Think before you get ink

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D'Nieka Hartsfield

D’Nieka Hartsfield

here comes a time in all our lives when we experience the rebel years.

Today we are going to talk about tattoos.

Are they, in fact, a sign of rebellion? Those objective might say it’s mutilating your skin and is distasteful. But on the contrary, it is all about a person’s perception.

What makes one get a tattoo? What does having a tattoo or multiple tattoos say about you?

Have you ever met a person you perceived as conservative on a lot of points, but then noticed they have a tattoo? Or have you met a person covered in them who carried themselves in a manner you may have not expected? Did you judge either person based on their tattoos or were you the person experiencing the judgment?

I got my first tattoo with my best friend about 10 years ago. We have been best friends for many years and we wanted to do something “special” that represented how close we were in our friendship.

The next tattoo was because I was hooked and thought they were cool. Luckily, I was mature enough at that time to consider my future and cognizant that I might grow out of my obsession.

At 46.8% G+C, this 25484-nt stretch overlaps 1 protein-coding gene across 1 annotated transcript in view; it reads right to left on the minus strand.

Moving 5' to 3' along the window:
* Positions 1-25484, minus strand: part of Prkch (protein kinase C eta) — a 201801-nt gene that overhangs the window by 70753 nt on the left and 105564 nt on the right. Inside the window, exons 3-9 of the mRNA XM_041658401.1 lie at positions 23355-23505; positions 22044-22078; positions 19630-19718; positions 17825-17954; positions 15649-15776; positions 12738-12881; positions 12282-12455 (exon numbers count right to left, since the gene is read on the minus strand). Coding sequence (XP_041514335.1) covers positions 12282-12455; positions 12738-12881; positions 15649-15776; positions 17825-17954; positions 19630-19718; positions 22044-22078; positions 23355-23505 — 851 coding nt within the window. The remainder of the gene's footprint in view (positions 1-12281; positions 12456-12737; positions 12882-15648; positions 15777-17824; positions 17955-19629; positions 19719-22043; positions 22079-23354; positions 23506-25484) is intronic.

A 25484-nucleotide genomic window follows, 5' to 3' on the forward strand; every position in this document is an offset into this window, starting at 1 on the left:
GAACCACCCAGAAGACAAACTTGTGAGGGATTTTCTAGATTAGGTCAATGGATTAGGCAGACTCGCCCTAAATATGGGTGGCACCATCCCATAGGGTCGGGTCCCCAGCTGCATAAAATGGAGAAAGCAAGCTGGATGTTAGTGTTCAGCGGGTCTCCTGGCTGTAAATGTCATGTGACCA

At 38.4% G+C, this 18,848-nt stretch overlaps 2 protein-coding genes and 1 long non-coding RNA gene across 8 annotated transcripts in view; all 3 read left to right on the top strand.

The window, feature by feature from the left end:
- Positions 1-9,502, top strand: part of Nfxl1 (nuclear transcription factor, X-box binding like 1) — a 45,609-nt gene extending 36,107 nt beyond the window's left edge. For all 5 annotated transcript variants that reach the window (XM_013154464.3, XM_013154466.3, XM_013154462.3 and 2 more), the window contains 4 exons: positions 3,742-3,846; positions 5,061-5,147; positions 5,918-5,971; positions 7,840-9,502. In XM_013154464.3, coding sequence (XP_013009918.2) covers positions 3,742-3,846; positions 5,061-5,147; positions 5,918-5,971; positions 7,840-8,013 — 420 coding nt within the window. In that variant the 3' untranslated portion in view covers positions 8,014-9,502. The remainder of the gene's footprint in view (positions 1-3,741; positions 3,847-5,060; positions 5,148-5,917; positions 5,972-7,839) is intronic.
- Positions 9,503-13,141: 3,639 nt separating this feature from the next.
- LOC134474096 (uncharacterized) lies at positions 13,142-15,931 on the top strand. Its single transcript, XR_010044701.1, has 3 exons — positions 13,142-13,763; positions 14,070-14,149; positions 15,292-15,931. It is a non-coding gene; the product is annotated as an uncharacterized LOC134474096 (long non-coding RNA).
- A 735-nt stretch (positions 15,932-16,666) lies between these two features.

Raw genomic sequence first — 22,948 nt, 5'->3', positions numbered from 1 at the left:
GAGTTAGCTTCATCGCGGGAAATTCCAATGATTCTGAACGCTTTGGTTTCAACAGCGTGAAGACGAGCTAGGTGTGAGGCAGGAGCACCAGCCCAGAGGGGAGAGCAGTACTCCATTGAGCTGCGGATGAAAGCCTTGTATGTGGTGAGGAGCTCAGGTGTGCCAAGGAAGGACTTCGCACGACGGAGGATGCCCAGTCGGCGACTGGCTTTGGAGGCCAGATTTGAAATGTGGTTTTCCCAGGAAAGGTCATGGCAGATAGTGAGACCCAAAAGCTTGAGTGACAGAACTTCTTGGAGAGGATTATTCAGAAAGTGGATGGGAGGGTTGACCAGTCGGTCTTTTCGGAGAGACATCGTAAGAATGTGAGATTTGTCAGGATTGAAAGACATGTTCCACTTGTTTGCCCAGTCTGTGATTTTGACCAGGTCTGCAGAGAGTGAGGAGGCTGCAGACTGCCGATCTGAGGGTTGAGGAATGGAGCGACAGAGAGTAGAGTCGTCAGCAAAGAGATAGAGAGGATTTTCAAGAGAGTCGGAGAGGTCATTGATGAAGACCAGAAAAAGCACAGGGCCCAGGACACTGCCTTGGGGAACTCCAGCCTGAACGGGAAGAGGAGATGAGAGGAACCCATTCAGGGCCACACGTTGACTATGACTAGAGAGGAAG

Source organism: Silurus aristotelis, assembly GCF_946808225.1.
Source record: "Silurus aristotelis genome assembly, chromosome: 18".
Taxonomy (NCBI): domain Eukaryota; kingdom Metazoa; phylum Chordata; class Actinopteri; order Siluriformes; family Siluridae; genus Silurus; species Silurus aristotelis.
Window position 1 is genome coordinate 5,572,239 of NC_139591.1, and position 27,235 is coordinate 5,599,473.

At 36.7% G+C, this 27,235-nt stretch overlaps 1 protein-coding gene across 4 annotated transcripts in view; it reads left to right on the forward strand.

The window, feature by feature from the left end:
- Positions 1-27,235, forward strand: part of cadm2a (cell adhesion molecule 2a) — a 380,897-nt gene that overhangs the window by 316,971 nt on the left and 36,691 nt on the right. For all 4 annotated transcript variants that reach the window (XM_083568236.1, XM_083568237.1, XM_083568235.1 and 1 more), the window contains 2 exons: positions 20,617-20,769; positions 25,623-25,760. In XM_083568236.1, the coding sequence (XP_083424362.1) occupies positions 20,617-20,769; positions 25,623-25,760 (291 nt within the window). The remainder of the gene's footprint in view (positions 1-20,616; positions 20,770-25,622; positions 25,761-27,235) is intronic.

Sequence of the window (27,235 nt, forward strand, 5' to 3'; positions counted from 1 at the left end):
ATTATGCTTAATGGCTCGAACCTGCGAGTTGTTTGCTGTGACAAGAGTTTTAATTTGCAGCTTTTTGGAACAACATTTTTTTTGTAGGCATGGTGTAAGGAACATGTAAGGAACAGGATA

I think a tattoo can work for anyone. However, there are so many people who have to cover them up with makeup for whatever reason or opting to get them removed … ouch!

Here are five things you should consider for yourself or someone you know before getting a tattoo:

• Will you love the tattoo 10-20 years from now? As we all know, tattoos are indelible so make sure you’re emotionally attached.

• Is it a phase or art (does it have meaning to you)? A friend of mine has a tattoo that she says is generic and wishes she would have personalized it. She basically visited a shop and looked at a book and said “I want that one.”

• Know what you’re stamping on your body. There have been people that have found out later that their foreign manuscript actually translated into something other than what they were told they were getting.

• Will it interfere in your career field? A tattoo should never cost you your employment.

• Can the tattoo be covered if necessary? If you’re interviewing for a job and you have a tattoo stamped across your neck, chances are you won’t be hired unless you are interviewing to be the tattoo artist yourself.

 

D’Nieka Hartsfield writes for Clovis Media Inc. Contact her at dhartsfield@cnjonline.com or find her on Facebook.

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